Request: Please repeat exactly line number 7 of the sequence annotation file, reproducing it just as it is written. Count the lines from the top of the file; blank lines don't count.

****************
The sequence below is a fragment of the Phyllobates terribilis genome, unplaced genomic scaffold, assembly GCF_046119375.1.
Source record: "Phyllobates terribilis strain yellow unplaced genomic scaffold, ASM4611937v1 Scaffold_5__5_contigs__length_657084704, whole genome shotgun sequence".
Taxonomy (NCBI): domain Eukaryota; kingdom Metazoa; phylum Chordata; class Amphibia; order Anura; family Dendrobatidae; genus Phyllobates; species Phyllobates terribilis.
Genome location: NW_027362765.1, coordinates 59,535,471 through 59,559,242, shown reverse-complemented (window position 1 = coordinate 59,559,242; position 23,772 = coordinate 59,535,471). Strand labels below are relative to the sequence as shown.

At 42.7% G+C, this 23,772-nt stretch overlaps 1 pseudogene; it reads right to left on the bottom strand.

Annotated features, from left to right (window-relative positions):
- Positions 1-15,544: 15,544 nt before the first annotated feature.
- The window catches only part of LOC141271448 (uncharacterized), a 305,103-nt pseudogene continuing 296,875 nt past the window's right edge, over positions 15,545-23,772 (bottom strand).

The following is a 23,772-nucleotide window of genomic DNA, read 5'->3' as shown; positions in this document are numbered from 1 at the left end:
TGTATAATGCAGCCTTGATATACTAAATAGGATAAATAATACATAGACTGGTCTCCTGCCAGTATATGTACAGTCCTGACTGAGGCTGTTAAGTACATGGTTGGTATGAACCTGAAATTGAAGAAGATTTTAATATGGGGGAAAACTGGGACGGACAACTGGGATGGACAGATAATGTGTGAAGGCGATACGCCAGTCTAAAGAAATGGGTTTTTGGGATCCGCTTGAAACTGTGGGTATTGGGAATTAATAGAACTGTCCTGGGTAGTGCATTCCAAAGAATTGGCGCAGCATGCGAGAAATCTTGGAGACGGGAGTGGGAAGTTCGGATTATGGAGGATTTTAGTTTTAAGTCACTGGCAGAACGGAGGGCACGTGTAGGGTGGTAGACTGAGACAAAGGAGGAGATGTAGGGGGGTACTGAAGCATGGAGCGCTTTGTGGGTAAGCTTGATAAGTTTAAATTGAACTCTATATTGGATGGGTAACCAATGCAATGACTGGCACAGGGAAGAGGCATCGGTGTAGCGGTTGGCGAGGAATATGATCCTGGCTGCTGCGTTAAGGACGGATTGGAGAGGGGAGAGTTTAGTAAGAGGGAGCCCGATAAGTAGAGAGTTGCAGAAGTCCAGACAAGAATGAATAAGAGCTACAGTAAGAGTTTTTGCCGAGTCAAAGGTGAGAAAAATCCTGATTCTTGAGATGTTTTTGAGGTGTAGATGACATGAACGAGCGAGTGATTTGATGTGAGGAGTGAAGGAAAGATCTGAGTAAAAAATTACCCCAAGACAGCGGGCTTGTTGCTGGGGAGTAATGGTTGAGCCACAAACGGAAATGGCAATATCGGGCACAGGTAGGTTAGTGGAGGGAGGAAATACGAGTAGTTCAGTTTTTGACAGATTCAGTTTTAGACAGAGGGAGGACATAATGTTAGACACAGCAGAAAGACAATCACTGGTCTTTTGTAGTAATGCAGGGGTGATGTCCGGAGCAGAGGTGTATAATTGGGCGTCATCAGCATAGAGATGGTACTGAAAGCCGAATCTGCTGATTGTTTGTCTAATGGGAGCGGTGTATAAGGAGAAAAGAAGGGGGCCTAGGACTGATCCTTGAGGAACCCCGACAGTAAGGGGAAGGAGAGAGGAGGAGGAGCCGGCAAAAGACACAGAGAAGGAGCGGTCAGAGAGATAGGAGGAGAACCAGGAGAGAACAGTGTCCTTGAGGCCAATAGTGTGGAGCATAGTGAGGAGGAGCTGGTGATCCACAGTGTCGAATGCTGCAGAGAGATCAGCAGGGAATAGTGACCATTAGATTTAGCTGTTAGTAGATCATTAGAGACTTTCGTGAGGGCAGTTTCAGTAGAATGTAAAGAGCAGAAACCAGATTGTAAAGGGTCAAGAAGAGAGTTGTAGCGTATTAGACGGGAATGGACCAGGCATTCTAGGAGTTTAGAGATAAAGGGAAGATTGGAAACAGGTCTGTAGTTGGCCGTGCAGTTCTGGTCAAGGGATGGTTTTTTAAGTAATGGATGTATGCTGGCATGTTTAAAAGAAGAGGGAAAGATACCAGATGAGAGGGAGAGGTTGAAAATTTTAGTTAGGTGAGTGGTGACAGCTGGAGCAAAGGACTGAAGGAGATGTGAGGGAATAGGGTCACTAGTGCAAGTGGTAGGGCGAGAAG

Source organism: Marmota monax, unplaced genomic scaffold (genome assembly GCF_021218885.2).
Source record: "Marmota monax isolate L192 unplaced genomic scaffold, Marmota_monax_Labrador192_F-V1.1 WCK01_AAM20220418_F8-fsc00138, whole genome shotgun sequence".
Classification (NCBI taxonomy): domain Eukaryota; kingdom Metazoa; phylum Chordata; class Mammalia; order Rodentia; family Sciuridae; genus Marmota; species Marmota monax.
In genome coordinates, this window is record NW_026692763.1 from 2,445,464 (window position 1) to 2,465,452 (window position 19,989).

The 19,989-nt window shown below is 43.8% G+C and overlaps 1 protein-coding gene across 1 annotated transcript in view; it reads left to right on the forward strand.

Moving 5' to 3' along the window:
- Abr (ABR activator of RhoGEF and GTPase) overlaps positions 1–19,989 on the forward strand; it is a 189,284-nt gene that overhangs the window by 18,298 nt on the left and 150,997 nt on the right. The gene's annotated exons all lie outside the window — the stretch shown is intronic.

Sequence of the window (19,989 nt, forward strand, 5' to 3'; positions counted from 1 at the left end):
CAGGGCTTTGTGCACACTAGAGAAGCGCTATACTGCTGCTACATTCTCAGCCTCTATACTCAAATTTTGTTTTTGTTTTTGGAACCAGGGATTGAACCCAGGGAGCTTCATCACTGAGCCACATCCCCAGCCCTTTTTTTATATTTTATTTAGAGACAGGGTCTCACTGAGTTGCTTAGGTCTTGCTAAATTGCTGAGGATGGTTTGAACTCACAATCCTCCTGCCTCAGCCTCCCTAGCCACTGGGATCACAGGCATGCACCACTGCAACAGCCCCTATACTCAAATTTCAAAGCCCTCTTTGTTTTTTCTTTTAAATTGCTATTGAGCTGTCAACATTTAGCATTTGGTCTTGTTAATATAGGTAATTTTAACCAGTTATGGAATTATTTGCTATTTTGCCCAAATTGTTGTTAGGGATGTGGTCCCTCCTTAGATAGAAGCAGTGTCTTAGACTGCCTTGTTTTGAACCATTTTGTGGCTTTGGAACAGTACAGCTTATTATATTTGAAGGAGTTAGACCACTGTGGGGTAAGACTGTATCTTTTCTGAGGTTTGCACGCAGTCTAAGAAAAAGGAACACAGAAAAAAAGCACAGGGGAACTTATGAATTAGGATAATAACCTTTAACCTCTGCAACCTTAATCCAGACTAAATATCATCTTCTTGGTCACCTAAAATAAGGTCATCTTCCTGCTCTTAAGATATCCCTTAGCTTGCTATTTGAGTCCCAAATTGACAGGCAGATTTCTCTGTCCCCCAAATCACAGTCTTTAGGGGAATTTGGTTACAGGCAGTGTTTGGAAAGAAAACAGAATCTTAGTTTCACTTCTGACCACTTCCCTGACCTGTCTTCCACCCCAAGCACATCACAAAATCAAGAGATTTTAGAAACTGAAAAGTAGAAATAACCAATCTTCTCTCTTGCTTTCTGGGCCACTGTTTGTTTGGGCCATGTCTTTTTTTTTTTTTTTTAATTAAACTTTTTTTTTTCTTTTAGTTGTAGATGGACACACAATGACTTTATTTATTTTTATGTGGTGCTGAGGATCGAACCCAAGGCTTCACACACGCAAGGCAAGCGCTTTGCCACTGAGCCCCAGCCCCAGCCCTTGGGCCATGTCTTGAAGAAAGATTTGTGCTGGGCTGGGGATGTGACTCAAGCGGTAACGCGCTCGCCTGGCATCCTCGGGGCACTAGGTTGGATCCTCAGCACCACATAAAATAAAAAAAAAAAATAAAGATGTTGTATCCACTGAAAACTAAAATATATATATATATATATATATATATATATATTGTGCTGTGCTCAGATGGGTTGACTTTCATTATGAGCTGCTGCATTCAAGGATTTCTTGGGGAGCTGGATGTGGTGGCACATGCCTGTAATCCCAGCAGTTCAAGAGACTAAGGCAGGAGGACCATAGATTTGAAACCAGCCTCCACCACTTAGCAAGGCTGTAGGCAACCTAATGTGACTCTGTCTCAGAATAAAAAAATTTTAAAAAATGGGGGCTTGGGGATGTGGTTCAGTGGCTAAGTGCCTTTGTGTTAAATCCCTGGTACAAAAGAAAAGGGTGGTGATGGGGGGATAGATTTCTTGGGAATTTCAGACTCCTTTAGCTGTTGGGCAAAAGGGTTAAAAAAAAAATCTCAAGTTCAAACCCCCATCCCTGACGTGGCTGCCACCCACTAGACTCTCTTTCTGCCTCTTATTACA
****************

- Positions 1-15,544: 15,544 nt before the first annotated feature.